The May 14 release of Universal’s Robin Hood is fast approaching and naturally more info on the pic is starting to seep out. Last Sunday, The Times (via The Playlist) published a behind-the-scenes look at the production featuring numerous quotes from director Ridley Scott and star Russell Crowe. Their main message: this isn’t your father’s Robin Hood. Translation: no tights, no good-natured log dueling…more “historical truth” and gritty, violent death. If you’ve seen the trailers, you’ve probably already figured that last part out. In addition to discussing the reinvention of this iconic character and his story, Scott and Crowe talk about the potential for a sequel, the “fucking ridiculous” original concept for the film, and more. Hit the jump for the highlights.
“When the first script came to me, I said I’d do Robin Hood, but I wanted to do a fresh version, where we revitalise every part of the story,” continues Crowe, “and I thought that if you’re going to revitalise Robin Hood, it can be done on the basis that whatever you thought you knew about Robin Hood, it was a previously understandable mistake.”
Both Scott and Crowe wanted to take the character back to his initial outlaw roots, as he was portrayed in the “violent world” of the original ballads. To that end, Robin and his merry men, while heroic, will now be “hard-drinking,” “grizzled” ex-soldiers. According to the article, while they still rebel against the oppressive forces of King John, they’re not the benevolent saviors cinema has come to paint them as. Sure, they rob from the rich, but they tend to be a little less enthusiastic about the whole giving to the poor part…unless they happen to be related to the poor in question.
The film is also said to be very cognizant of the important historical events of the period; the Magna Carta, the constant threat of the French, the economic squalor brought about by the Crusades. But, above all, it’s going to be fun.
“The stories do evolve, and that’s one of the reasons they endure,” agrees Scott, “but while we want to find a true historical world, we want the film to have action, drama and to be entertaining. Robin’s stories were told as simple entertainment, and that was one of the keys to Gladiator: keeping the story simple.”
Crow and Scott also address the bizarre original concept for the film that you may have heard about a while back…you know, the one where Robin Hood was actually the bad guy sheriff.
“When I read that particular script, and no disrespect to the guys who wrote it, but it kind of read like CSI: Sherwood Forest to me,” explains Crowe. “And I just wasn’t into doing that. For a start, if you’re a public servant and the public, through taxes, is paying you to do a job, you’d better be well meaning. So it wasn’t interesting to me in that incarnation.”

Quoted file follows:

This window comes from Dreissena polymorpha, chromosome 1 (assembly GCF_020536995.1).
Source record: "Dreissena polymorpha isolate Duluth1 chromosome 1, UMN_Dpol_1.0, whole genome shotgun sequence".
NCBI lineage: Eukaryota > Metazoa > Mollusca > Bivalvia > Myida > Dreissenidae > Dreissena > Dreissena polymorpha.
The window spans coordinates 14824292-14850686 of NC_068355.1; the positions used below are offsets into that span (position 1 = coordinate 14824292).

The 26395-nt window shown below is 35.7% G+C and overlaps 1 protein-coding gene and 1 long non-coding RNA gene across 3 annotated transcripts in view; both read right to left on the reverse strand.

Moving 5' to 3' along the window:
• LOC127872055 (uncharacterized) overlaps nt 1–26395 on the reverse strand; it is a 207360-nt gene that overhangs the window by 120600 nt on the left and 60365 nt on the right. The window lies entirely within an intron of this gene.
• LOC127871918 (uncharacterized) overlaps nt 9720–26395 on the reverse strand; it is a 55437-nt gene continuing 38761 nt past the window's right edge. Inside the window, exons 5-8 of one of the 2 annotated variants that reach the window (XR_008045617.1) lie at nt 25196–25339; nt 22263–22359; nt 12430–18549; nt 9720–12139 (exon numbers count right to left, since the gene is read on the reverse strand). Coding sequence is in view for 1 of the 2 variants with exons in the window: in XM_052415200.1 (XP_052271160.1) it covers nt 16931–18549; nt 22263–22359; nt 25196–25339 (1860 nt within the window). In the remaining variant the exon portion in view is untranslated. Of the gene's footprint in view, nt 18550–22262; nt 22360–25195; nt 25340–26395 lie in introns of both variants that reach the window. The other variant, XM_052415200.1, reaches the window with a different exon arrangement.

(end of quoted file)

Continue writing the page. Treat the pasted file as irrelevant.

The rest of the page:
“It was f***ing ridiculous,” laughs Scott. “It was terrible, a page-one rewrite. If you’re going to invest in a Robin Hood story, why call it Nottingham? You’d end up spending 80% of the publicity budget explaining why it’s Nottingham and not just Robin Hood. It doesn’t make any sense.”
As mentioned, Scott is very open to the possibility of a series. Evidently Robin Hood is more of an origin story that leaves plenty of room for more exploration in subsequent entries.
“[The first film] is the beginnings of how the man becomes known as Robin the Hood,” explains Scott. “You don’t really get that until the last few minutes. When you realise that ‘Ah, this is who he is’.” Scott smiles. “Let’s say we might presume there’s a sequel…Honestly, I thought why not have the potential for a sequel, particularly if it is a genre that you absolutely love and has never been fully explored? If there were to be a sequel to Robin Hood, you would have a constant enemy throughout, King John, and you would follow his reign of 17 years, and the signing of Magna Carta could be Robin’s final act.”
Given how hard Scott pushed to have this film converted in post, I’d bet that we can look forward to some 3D action if this does in fact turn into a franchise. Lastly, Crowe talks about the shared burden that the he and Scott will carry for the rest of their respective lives.
“It doesn’t matter what we do, everybody always compares it to Gladiator,” Crowe smiles. “We do a little comedy set in the south of France [A Good Year] and half the reviews had references to Gladiator. We do American Gangster and Body of Lies and there’s Gladiator references…”
That must get annoying. So, Mr. Crowe, could you compare this film to Gladiator?
“If Gladiator was a metaphor for death, and possibly vengeance, then this is about the opposite, it’s about life, it’s about birth. All the characters you care about, their lives are changed for the positive by the end. The key thing is that it’s entertainment; it would be very disappointing if we’d made a dour version of Robin Hood.”
As a bonus, here’s the writer of the article’s description of one of the film’s epic action sequences:
To re-create their big-budget world for Robin Hood, Crowe and Scott have set up camp in Bourne Woods, near Farnham, in Surrey (the spot, incidentally, where they unleashed hell upon the Germanic tribes during the opening scenes of their 2000 Roman epic), erecting all kinds of timber dwellings, while the gigantic, battlement-crowned face of a freshly-built French castle glowers in the distance. All around there’s a buzz of activity as muck-caked medieval men rush hither and thither, lugging armfuls of arrows, shields, swords and chinking coats of chain mail. A major battle is about to unfold.
One of the opening scenes sees King Richard I, the Lionheart, justifying his epithet as he returns from the Third Crusade, leading an assault on the aforementioned French castle. Blood flows and bones break as the besiegers breach the gates and the besieged battle back, pouring down a hail of crossbow bolts and torrents of boiling oil.